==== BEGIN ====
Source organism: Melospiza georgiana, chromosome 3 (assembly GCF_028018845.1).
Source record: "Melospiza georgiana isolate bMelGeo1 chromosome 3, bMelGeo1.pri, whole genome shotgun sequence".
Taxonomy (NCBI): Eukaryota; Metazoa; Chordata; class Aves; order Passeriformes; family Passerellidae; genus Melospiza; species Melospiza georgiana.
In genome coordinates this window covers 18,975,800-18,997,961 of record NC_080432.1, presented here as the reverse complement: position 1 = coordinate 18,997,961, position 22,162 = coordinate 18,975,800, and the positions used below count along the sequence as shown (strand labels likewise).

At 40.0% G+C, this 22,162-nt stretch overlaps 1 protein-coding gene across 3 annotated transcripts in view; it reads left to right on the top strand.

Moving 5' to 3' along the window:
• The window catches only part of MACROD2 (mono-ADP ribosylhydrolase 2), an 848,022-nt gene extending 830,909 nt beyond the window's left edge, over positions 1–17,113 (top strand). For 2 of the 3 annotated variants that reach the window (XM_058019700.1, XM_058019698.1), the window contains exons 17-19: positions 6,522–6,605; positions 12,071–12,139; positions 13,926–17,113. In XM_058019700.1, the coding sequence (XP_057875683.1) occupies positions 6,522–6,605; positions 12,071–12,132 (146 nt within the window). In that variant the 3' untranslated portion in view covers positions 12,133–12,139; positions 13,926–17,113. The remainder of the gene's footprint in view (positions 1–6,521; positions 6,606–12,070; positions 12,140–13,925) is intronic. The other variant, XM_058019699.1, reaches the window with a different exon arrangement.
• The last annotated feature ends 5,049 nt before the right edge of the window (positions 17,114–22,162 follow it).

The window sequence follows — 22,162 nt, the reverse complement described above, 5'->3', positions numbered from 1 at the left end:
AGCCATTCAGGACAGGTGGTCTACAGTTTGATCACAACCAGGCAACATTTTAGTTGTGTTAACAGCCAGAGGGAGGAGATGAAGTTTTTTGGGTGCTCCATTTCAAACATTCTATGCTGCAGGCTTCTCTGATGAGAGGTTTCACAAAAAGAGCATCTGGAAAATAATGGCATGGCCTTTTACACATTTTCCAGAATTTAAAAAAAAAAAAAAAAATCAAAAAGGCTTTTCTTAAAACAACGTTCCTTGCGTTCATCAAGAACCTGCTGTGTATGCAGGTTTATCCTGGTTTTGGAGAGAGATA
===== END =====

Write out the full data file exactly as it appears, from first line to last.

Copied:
Source organism: Melospiza georgiana, chromosome 3 (assembly GCF_028018845.1).
Source record: "Melospiza georgiana isolate bMelGeo1 chromosome 3, bMelGeo1.pri, whole genome shotgun sequence".
Taxonomy (NCBI): Eukaryota; Metazoa; Chordata; class Aves; order Passeriformes; family Passerellidae; genus Melospiza; species Melospiza georgiana.
In genome coordinates this window covers 18,975,800-18,997,961 of record NC_080432.1, presented here as the reverse complement: position 1 = coordinate 18,997,961, position 22,162 = coordinate 18,975,800, and the positions used below count along the sequence as shown (strand labels likewise).

At 40.0% G+C, this 22,162-nt stretch overlaps 1 protein-coding gene across 3 annotated transcripts in view; it reads left to right on the top strand.

Moving 5' to 3' along the window:
• The window catches only part of MACROD2 (mono-ADP ribosylhydrolase 2), an 848,022-nt gene extending 830,909 nt beyond the window's left edge, over positions 1–17,113 (top strand). For 2 of the 3 annotated variants that reach the window (XM_058019700.1, XM_058019698.1), the window contains exons 17-19: positions 6,522–6,605; positions 12,071–12,139; positions 13,926–17,113. In XM_058019700.1, the coding sequence (XP_057875683.1) occupies positions 6,522–6,605; positions 12,071–12,132 (146 nt within the window). In that variant the 3' untranslated portion in view covers positions 12,133–12,139; positions 13,926–17,113. The remainder of the gene's footprint in view (positions 1–6,521; positions 6,606–12,070; positions 12,140–13,925) is intronic. The other variant, XM_058019699.1, reaches the window with a different exon arrangement.
• The last annotated feature ends 5,049 nt before the right edge of the window (positions 17,114–22,162 follow it).

The window sequence follows — 22,162 nt, the reverse complement described above, 5'->3', positions numbered from 1 at the left end:
AGCCATTCAGGACAGGTGGTCTACAGTTTGATCACAACCAGGCAACATTTTAGTTGTGTTAACAGCCAGAGGGAGGAGATGAAGTTTTTTGGGTGCTCCATTTCAAACATTCTATGCTGCAGGCTTCTCTGATGAGAGGTTTCACAAAAAGAGCATCTGGAAAATAATGGCATGGCCTTTTACACATTTTCCAGAATTTAAAAAAAAAAAAAAAAATCAAAAAGGCTTTTCTTAAAACAACGTTCCTTGCGTTCATCAAGAACCTGCTGTGTATGCAGGTTTATCCTGGTTTTGGAGAGAGATA